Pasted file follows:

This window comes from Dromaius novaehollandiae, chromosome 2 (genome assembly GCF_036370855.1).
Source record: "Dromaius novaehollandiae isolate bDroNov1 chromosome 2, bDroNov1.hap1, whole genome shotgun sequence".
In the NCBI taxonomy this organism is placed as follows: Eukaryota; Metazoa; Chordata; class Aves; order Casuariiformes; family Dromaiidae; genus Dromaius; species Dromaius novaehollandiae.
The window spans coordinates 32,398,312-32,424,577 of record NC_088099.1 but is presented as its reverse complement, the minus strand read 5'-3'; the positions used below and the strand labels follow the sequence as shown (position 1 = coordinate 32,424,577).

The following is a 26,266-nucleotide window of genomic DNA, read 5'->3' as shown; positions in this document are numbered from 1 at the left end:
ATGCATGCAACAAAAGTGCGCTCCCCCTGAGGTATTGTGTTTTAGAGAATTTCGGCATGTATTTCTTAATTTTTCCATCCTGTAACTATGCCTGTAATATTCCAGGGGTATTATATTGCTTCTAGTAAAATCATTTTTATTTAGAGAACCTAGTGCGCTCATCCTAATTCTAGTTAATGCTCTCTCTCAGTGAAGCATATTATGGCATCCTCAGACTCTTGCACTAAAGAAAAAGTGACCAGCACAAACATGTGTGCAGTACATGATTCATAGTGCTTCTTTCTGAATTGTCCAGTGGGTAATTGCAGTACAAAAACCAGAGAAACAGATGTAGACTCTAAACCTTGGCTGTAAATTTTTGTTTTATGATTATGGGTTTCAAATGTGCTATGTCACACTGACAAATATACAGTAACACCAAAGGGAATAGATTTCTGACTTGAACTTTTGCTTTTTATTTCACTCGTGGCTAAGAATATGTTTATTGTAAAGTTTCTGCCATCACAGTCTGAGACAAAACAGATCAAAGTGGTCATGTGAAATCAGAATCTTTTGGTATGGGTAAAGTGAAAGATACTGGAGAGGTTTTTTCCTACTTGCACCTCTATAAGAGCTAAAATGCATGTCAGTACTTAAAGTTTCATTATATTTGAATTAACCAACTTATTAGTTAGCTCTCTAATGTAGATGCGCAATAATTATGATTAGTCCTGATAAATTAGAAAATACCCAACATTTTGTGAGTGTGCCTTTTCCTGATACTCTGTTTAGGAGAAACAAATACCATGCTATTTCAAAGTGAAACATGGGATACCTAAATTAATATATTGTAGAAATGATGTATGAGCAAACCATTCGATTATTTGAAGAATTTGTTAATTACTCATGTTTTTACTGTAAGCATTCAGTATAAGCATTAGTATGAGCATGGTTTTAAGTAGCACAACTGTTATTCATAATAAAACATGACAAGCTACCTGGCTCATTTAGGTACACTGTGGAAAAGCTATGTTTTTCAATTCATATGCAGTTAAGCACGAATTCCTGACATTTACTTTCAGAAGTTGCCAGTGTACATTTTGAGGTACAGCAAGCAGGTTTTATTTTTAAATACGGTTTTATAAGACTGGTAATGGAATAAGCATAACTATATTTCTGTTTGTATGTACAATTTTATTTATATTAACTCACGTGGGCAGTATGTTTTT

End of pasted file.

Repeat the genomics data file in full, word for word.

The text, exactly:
This window comes from Dromaius novaehollandiae, chromosome 2 (genome assembly GCF_036370855.1).
Source record: "Dromaius novaehollandiae isolate bDroNov1 chromosome 2, bDroNov1.hap1, whole genome shotgun sequence".
In the NCBI taxonomy this organism is placed as follows: Eukaryota; Metazoa; Chordata; class Aves; order Casuariiformes; family Dromaiidae; genus Dromaius; species Dromaius novaehollandiae.
The window spans coordinates 32,398,312-32,424,577 of record NC_088099.1 but is presented as its reverse complement, the minus strand read 5'-3'; the positions used below and the strand labels follow the sequence as shown (position 1 = coordinate 32,424,577).

The following is a 26,266-nucleotide window of genomic DNA, read 5'->3' as shown; positions in this document are numbered from 1 at the left end:
ATGCATGCAACAAAAGTGCGCTCCCCCTGAGGTATTGTGTTTTAGAGAATTTCGGCATGTATTTCTTAATTTTTCCATCCTGTAACTATGCCTGTAATATTCCAGGGGTATTATATTGCTTCTAGTAAAATCATTTTTATTTAGAGAACCTAGTGCGCTCATCCTAATTCTAGTTAATGCTCTCTCTCAGTGAAGCATATTATGGCATCCTCAGACTCTTGCACTAAAGAAAAAGTGACCAGCACAAACATGTGTGCAGTACATGATTCATAGTGCTTCTTTCTGAATTGTCCAGTGGGTAATTGCAGTACAAAAACCAGAGAAACAGATGTAGACTCTAAACCTTGGCTGTAAATTTTTGTTTTATGATTATGGGTTTCAAATGTGCTATGTCACACTGACAAATATACAGTAACACCAAAGGGAATAGATTTCTGACTTGAACTTTTGCTTTTTATTTCACTCGTGGCTAAGAATATGTTTATTGTAAAGTTTCTGCCATCACAGTCTGAGACAAAACAGATCAAAGTGGTCATGTGAAATCAGAATCTTTTGGTATGGGTAAAGTGAAAGATACTGGAGAGGTTTTTTCCTACTTGCACCTCTATAAGAGCTAAAATGCATGTCAGTACTTAAAGTTTCATTATATTTGAATTAACCAACTTATTAGTTAGCTCTCTAATGTAGATGCGCAATAATTATGATTAGTCCTGATAAATTAGAAAATACCCAACATTTTGTGAGTGTGCCTTTTCCTGATACTCTGTTTAGGAGAAACAAATACCATGCTATTTCAAAGTGAAACATGGGATACCTAAATTAATATATTGTAGAAATGATGTATGAGCAAACCATTCGATTATTTGAAGAATTTGTTAATTACTCATGTTTTTACTGTAAGCATTCAGTATAAGCATTAGTATGAGCATGGTTTTAAGTAGCACAACTGTTATTCATAATAAAACATGACAAGCTACCTGGCTCATTTAGGTACACTGTGGAAAAGCTATGTTTTTCAATTCATATGCAGTTAAGCACGAATTCCTGACATTTACTTTCAGAAGTTGCCAGTGTACATTTTGAGGTACAGCAAGCAGGTTTTATTTTTAAATACGGTTTTATAAGACTGGTAATGGAATAAGCATAACTATATTTCTGTTTGTATGTACAATTTTATTTATATTAACTCACGTGGGCAGTATGTTTTT